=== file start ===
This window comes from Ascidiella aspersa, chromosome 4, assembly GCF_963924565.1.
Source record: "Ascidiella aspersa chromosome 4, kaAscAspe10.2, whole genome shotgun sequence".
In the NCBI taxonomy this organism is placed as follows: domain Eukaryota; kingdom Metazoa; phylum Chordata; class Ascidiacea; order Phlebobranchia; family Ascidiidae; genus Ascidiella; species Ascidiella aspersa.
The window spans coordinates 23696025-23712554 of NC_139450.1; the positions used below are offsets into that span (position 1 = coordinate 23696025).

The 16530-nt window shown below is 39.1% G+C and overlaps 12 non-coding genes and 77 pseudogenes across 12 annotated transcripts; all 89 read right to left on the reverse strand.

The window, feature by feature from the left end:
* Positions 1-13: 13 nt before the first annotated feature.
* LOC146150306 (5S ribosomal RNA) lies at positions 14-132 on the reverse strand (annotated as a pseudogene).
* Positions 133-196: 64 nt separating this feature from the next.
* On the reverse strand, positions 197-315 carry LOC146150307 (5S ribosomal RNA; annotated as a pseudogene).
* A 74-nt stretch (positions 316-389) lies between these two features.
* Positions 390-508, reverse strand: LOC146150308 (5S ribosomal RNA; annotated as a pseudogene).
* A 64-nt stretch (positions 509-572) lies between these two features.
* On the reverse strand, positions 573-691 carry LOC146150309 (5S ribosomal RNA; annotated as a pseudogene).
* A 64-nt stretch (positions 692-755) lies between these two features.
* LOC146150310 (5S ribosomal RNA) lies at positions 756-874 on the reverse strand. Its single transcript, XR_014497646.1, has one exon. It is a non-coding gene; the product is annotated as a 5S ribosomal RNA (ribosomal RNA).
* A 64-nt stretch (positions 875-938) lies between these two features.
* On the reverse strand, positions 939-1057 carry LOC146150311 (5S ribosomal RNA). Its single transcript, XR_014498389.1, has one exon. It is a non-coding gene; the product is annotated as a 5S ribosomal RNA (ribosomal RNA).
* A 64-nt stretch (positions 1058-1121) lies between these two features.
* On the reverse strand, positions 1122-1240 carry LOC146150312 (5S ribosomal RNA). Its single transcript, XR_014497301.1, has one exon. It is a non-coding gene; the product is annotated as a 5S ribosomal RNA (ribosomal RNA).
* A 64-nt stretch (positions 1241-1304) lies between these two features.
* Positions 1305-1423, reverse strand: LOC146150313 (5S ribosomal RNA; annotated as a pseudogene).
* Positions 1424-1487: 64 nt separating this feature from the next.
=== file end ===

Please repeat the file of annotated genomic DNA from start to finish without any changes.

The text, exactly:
This window comes from Ascidiella aspersa, chromosome 4, assembly GCF_963924565.1.
Source record: "Ascidiella aspersa chromosome 4, kaAscAspe10.2, whole genome shotgun sequence".
In the NCBI taxonomy this organism is placed as follows: domain Eukaryota; kingdom Metazoa; phylum Chordata; class Ascidiacea; order Phlebobranchia; family Ascidiidae; genus Ascidiella; species Ascidiella aspersa.
The window spans coordinates 23696025-23712554 of NC_139450.1; the positions used below are offsets into that span (position 1 = coordinate 23696025).

The 16530-nt window shown below is 39.1% G+C and overlaps 12 non-coding genes and 77 pseudogenes across 12 annotated transcripts; all 89 read right to left on the reverse strand.

The window, feature by feature from the left end:
* Positions 1-13: 13 nt before the first annotated feature.
* LOC146150306 (5S ribosomal RNA) lies at positions 14-132 on the reverse strand (annotated as a pseudogene).
* Positions 133-196: 64 nt separating this feature from the next.
* On the reverse strand, positions 197-315 carry LOC146150307 (5S ribosomal RNA; annotated as a pseudogene).
* A 74-nt stretch (positions 316-389) lies between these two features.
* Positions 390-508, reverse strand: LOC146150308 (5S ribosomal RNA; annotated as a pseudogene).
* A 64-nt stretch (positions 509-572) lies between these two features.
* On the reverse strand, positions 573-691 carry LOC146150309 (5S ribosomal RNA; annotated as a pseudogene).
* A 64-nt stretch (positions 692-755) lies between these two features.
* LOC146150310 (5S ribosomal RNA) lies at positions 756-874 on the reverse strand. Its single transcript, XR_014497646.1, has one exon. It is a non-coding gene; the product is annotated as a 5S ribosomal RNA (ribosomal RNA).
* A 64-nt stretch (positions 875-938) lies between these two features.
* On the reverse strand, positions 939-1057 carry LOC146150311 (5S ribosomal RNA). Its single transcript, XR_014498389.1, has one exon. It is a non-coding gene; the product is annotated as a 5S ribosomal RNA (ribosomal RNA).
* A 64-nt stretch (positions 1058-1121) lies between these two features.
* On the reverse strand, positions 1122-1240 carry LOC146150312 (5S ribosomal RNA). Its single transcript, XR_014497301.1, has one exon. It is a non-coding gene; the product is annotated as a 5S ribosomal RNA (ribosomal RNA).
* A 64-nt stretch (positions 1241-1304) lies between these two features.
* Positions 1305-1423, reverse strand: LOC146150313 (5S ribosomal RNA; annotated as a pseudogene).
* Positions 1424-1487: 64 nt separating this feature from the next.